The Surfliner is Guild’s first new solidbody to come along in decades. A thoroughly modern design with classic features, there’s no mistaking the influence in this offset guitar.
Named after a California railroad line that stretches from San Luis Obispo to San Diego, the Surfliner has a comfortable bolt-on, medium C-shaped satin-finish neck with a 25.5″ scale and six-in-line headstock, which means it’ll feel familiar to Fender players. Indeed, the guitar feels broken-in right out of the box, and Tone is provided by a Guild LB-1 Little Bucker in the bridge and two new DeArmond Aerosonic single-coils in the middle and neck. Three on/off rocker switches above the neck pickup access seven pickup combinations – their location may mean more-aggressive players bump a switch or two in heated moments. There are also master controls for Volume and Tone.
The Surfliner does clean twang very nicely, with plenty of sparkle and chime, and even a bit of Strat-like quack. Even the humbucker has more top-end response than you’d expect. The seven tonal combinations give the player lots of choices – but, does it take to distortion and overdrive?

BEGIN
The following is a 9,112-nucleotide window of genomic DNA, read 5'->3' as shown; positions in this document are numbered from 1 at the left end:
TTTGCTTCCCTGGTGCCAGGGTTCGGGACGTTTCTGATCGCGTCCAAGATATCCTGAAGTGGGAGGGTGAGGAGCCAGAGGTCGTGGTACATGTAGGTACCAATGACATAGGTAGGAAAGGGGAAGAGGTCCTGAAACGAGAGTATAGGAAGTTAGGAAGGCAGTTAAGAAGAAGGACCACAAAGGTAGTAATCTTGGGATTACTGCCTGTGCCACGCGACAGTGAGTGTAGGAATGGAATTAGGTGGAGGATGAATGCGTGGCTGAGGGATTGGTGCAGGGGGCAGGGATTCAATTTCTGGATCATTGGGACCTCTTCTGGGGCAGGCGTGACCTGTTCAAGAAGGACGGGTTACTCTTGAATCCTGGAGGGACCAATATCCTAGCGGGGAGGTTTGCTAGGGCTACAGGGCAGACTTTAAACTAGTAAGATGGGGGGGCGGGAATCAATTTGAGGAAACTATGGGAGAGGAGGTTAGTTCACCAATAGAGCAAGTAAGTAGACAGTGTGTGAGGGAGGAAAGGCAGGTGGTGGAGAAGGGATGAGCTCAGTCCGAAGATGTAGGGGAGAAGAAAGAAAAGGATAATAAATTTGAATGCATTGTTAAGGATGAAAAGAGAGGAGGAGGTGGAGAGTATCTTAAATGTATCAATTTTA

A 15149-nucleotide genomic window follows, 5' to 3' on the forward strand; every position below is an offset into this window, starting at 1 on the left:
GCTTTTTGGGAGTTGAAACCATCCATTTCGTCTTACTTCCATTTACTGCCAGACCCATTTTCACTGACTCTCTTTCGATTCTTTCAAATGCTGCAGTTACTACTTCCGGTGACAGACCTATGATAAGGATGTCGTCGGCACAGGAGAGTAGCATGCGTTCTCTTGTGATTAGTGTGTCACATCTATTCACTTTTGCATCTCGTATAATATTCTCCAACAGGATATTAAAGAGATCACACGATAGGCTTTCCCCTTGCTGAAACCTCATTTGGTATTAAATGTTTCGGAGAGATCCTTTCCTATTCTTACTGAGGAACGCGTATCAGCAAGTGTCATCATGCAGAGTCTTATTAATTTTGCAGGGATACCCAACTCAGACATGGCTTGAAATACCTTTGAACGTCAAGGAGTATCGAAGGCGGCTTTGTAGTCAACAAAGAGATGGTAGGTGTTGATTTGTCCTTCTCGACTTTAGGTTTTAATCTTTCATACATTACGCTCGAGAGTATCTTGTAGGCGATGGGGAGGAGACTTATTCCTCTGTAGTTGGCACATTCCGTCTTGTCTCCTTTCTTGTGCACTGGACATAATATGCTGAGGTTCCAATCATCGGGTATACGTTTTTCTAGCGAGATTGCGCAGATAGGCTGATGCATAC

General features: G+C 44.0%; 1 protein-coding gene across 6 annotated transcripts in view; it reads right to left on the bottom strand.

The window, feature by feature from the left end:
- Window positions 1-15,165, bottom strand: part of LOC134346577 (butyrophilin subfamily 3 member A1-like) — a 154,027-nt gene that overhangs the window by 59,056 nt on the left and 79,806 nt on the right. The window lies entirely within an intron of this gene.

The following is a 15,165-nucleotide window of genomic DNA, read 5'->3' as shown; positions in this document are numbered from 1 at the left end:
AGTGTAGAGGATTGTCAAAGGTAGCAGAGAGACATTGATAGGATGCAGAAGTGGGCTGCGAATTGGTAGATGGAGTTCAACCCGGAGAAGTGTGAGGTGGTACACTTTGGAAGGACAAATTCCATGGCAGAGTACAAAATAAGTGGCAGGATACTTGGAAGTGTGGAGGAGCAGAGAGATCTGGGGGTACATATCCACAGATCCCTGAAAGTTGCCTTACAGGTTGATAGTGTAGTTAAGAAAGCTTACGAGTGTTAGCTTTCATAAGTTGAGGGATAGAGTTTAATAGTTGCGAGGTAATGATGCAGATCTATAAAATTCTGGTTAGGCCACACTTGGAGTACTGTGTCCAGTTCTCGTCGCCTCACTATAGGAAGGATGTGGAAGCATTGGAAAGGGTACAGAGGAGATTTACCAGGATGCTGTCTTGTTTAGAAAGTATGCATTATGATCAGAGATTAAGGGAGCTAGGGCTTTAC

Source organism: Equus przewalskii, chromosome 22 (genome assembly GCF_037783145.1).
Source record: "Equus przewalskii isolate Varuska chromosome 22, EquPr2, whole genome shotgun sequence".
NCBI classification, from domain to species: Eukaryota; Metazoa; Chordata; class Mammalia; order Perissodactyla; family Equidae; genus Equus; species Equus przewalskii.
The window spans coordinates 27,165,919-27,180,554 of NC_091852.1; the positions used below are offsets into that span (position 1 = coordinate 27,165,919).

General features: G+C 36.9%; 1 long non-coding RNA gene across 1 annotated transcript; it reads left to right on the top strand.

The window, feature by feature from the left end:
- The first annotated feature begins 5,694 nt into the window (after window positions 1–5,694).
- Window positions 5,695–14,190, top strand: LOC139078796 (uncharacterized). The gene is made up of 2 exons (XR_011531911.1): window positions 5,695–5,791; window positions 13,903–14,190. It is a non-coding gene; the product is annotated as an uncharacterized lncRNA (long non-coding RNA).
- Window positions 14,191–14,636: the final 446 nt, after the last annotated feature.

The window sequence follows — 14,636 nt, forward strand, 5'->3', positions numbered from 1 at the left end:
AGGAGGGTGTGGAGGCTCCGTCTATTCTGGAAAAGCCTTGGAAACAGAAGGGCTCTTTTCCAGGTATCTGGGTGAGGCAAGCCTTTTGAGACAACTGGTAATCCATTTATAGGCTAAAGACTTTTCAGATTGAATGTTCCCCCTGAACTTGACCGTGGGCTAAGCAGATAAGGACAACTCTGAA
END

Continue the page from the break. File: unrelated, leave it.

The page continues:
The answer is a firm “Yes.” The Surfliner responded well to a Klon-style OD and a fuzz pedal cranked through a vintage tube amp, which means its highly versatile/useful for many musical styles. Our one nit to pick falls at the tailpiece; while a vibrato may seem a natural in this format, you won’t find it here. Still, the guitar balances nicely and stays in tune even when subjected to serious thrashing and string bending. And let’s not forget the cool factor; the Surfliner is a looker in every way.
This article originally appeared in VG’s October 2022 issue. All copyrights are by the author and Vintage Guitar magazine. Unauthorized replication or use is strictly prohibited.